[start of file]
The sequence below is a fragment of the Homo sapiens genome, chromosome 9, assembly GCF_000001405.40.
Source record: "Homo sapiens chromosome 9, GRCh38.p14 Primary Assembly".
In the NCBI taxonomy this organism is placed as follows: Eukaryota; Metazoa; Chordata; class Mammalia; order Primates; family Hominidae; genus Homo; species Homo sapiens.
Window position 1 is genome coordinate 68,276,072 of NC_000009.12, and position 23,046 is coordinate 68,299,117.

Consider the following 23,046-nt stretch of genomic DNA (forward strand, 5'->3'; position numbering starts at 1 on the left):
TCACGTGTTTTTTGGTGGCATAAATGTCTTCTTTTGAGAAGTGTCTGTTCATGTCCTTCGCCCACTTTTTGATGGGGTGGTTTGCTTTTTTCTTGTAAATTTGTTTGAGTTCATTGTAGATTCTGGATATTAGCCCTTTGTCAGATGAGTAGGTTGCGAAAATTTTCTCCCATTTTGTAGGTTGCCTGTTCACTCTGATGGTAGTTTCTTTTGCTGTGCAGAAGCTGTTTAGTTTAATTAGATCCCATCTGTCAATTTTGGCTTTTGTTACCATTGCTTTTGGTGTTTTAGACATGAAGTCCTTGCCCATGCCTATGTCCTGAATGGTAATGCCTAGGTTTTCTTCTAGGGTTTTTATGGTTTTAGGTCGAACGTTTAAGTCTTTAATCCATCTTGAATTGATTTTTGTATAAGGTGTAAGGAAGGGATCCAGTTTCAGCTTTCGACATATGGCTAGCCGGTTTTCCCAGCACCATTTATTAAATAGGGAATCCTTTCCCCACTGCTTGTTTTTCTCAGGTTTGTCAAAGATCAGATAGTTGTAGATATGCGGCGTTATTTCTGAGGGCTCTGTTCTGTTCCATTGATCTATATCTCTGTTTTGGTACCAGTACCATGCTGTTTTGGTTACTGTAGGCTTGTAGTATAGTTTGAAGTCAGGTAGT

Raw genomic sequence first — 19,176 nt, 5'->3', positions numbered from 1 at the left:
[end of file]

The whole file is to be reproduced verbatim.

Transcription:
The sequence below is a fragment of the Homo sapiens genome, chromosome 9, assembly GCF_000001405.40.
Source record: "Homo sapiens chromosome 9, GRCh38.p14 Primary Assembly".
In the NCBI taxonomy this organism is placed as follows: Eukaryota; Metazoa; Chordata; class Mammalia; order Primates; family Hominidae; genus Homo; species Homo sapiens.
Window position 1 is genome coordinate 68,276,072 of NC_000009.12, and position 23,046 is coordinate 68,299,117.

Consider the following 23,046-nt stretch of genomic DNA (forward strand, 5'->3'; position numbering starts at 1 on the left):
TCACGTGTTTTTTGGTGGCATAAATGTCTTCTTTTGAGAAGTGTCTGTTCATGTCCTTCGCCCACTTTTTGATGGGGTGGTTTGCTTTTTTCTTGTAAATTTGTTTGAGTTCATTGTAGATTCTGGATATTAGCCCTTTGTCAGATGAGTAGGTTGCGAAAATTTTCTCCCATTTTGTAGGTTGCCTGTTCACTCTGATGGTAGTTTCTTTTGCTGTGCAGAAGCTGTTTAGTTTAATTAGATCCCATCTGTCAATTTTGGCTTTTGTTACCATTGCTTTTGGTGTTTTAGACATGAAGTCCTTGCCCATGCCTATGTCCTGAATGGTAATGCCTAGGTTTTCTTCTAGGGTTTTTATGGTTTTAGGTCGAACGTTTAAGTCTTTAATCCATCTTGAATTGATTTTTGTATAAGGTGTAAGGAAGGGATCCAGTTTCAGCTTTCGACATATGGCTAGCCGGTTTTCCCAGCACCATTTATTAAATAGGGAATCCTTTCCCCACTGCTTGTTTTTCTCAGGTTTGTCAAAGATCAGATAGTTGTAGATATGCGGCGTTATTTCTGAGGGCTCTGTTCTGTTCCATTGATCTATATCTCTGTTTTGGTACCAGTACCATGCTGTTTTGGTTACTGTAGGCTTGTAGTATAGTTTGAAGTCAGGTAGT

Raw genomic sequence first — 19,176 nt, 5'->3', positions numbered from 1 at the left: